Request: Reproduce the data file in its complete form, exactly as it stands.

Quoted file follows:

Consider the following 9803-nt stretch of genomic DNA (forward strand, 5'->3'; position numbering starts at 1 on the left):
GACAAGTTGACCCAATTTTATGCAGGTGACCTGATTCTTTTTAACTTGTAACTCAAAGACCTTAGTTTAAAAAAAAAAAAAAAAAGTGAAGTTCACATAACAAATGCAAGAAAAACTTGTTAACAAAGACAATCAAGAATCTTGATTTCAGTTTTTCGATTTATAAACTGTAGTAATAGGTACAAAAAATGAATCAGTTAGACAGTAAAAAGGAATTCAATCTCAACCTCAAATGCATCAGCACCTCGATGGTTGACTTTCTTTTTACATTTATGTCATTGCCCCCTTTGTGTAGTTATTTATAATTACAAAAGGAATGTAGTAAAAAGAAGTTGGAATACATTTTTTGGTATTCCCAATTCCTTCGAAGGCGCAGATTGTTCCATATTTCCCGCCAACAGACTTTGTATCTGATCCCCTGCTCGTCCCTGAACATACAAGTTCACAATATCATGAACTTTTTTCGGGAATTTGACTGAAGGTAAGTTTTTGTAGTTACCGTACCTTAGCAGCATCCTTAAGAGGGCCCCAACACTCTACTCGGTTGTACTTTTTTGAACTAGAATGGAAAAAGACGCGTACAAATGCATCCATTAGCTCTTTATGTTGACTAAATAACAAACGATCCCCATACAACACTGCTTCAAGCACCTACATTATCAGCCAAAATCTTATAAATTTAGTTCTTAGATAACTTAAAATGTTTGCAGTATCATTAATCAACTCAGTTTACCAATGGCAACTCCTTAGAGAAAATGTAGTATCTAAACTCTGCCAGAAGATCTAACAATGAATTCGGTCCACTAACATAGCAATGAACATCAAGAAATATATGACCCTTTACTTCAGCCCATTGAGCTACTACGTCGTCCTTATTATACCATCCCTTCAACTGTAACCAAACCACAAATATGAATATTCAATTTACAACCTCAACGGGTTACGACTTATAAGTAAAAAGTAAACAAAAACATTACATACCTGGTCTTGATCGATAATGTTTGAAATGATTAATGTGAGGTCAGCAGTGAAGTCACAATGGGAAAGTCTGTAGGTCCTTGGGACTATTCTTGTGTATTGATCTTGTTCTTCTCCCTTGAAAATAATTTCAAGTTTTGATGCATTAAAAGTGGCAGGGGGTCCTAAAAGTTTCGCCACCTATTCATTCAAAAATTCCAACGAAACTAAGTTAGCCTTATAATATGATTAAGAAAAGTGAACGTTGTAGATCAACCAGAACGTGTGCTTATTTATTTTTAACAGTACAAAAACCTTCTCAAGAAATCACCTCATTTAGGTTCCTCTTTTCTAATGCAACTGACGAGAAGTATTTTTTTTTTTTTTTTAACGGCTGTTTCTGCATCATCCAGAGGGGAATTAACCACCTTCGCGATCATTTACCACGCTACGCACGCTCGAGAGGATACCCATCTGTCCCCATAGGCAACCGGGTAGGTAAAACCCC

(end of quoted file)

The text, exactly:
Consider the following 9803-nt stretch of genomic DNA (forward strand, 5'->3'; position numbering starts at 1 on the left):
GACAAGTTGACCCAATTTTATGCAGGTGACCTGATTCTTTTTAACTTGTAACTCAAAGACCTTAGTTTAAAAAAAAAAAAAAAAAGTGAAGTTCACATAACAAATGCAAGAAAAACTTGTTAACAAAGACAATCAAGAATCTTGATTTCAGTTTTTCGATTTATAAACTGTAGTAATAGGTACAAAAAATGAATCAGTTAGACAGTAAAAAGGAATTCAATCTCAACCTCAAATGCATCAGCACCTCGATGGTTGACTTTCTTTTTACATTTATGTCATTGCCCCCTTTGTGTAGTTATTTATAATTACAAAAGGAATGTAGTAAAAAGAAGTTGGAATACATTTTTTGGTATTCCCAATTCCTTCGAAGGCGCAGATTGTTCCATATTTCCCGCCAACAGACTTTGTATCTGATCCCCTGCTCGTCCCTGAACATACAAGTTCACAATATCATGAACTTTTTTCGGGAATTTGACTGAAGGTAAGTTTTTGTAGTTACCGTACCTTAGCAGCATCCTTAAGAGGGCCCCAACACTCTACTCGGTTGTACTTTTTTGAACTAGAATGGAAAAAGACGCGTACAAATGCATCCATTAGCTCTTTATGTTGACTAAATAACAAACGATCCCCATACAACACTGCTTCAAGCACCTACATTATCAGCCAAAATCTTATAAATTTAGTTCTTAGATAACTTAAAATGTTTGCAGTATCATTAATCAACTCAGTTTACCAATGGCAACTCCTTAGAGAAAATGTAGTATCTAAACTCTGCCAGAAGATCTAACAATGAATTCGGTCCACTAACATAGCAATGAACATCAAGAAATATATGACCCTTTACTTCAGCCCATTGAGCTACTACGTCGTCCTTATTATACCATCCCTTCAACTGTAACCAAACCACAAATATGAATATTCAATTTACAACCTCAACGGGTTACGACTTATAAGTAAAAAGTAAACAAAAACATTACATACCTGGTCTTGATCGATAATGTTTGAAATGATTAATGTGAGGTCAGCAGTGAAGTCACAATGGGAAAGTCTGTAGGTCCTTGGGACTATTCTTGTGTATTGATCTTGTTCTTCTCCCTTGAAAATAATTTCAAGTTTTGATGCATTAAAAGTGGCAGGGGGTCCTAAAAGTTTCGCCACCTATTCATTCAAAAATTCCAACGAAACTAAGTTAGCCTTATAATATGATTAAGAAAAGTGAACGTTGTAGATCAACCAGAACGTGTGCTTATTTATTTTTAACAGTACAAAAACCTTCTCAAGAAATCACCTCATTTAGGTTCCTCTTTTCTAATGCAACTGACGAGAAGTATTTTTTTTTTTTTTTTAACGGCTGTTTCTGCATCATCCAGAGGGGAATTAACCACCTTCGCGATCATTTACCACGCTACGCACGCTCGAGAGGATACCCATCTGTCCCCATAGGCAACCGGGTAGGTAAAACCCC